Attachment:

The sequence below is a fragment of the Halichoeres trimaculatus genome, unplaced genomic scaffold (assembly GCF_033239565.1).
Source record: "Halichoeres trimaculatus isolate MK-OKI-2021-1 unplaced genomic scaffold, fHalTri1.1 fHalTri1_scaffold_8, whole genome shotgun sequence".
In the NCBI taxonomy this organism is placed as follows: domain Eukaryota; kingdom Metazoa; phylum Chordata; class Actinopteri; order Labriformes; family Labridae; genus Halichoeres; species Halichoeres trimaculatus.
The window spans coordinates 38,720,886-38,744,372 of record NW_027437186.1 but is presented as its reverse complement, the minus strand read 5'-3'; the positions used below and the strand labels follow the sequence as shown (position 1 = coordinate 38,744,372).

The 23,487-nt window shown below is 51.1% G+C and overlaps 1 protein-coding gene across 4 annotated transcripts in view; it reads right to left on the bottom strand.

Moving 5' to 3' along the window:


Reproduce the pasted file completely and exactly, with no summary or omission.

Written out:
The sequence below is a fragment of the Halichoeres trimaculatus genome, unplaced genomic scaffold (assembly GCF_033239565.1).
Source record: "Halichoeres trimaculatus isolate MK-OKI-2021-1 unplaced genomic scaffold, fHalTri1.1 fHalTri1_scaffold_8, whole genome shotgun sequence".
In the NCBI taxonomy this organism is placed as follows: domain Eukaryota; kingdom Metazoa; phylum Chordata; class Actinopteri; order Labriformes; family Labridae; genus Halichoeres; species Halichoeres trimaculatus.
The window spans coordinates 38,720,886-38,744,372 of record NW_027437186.1 but is presented as its reverse complement, the minus strand read 5'-3'; the positions used below and the strand labels follow the sequence as shown (position 1 = coordinate 38,744,372).

The 23,487-nt window shown below is 51.1% G+C and overlaps 1 protein-coding gene across 4 annotated transcripts in view; it reads right to left on the bottom strand.

Moving 5' to 3' along the window: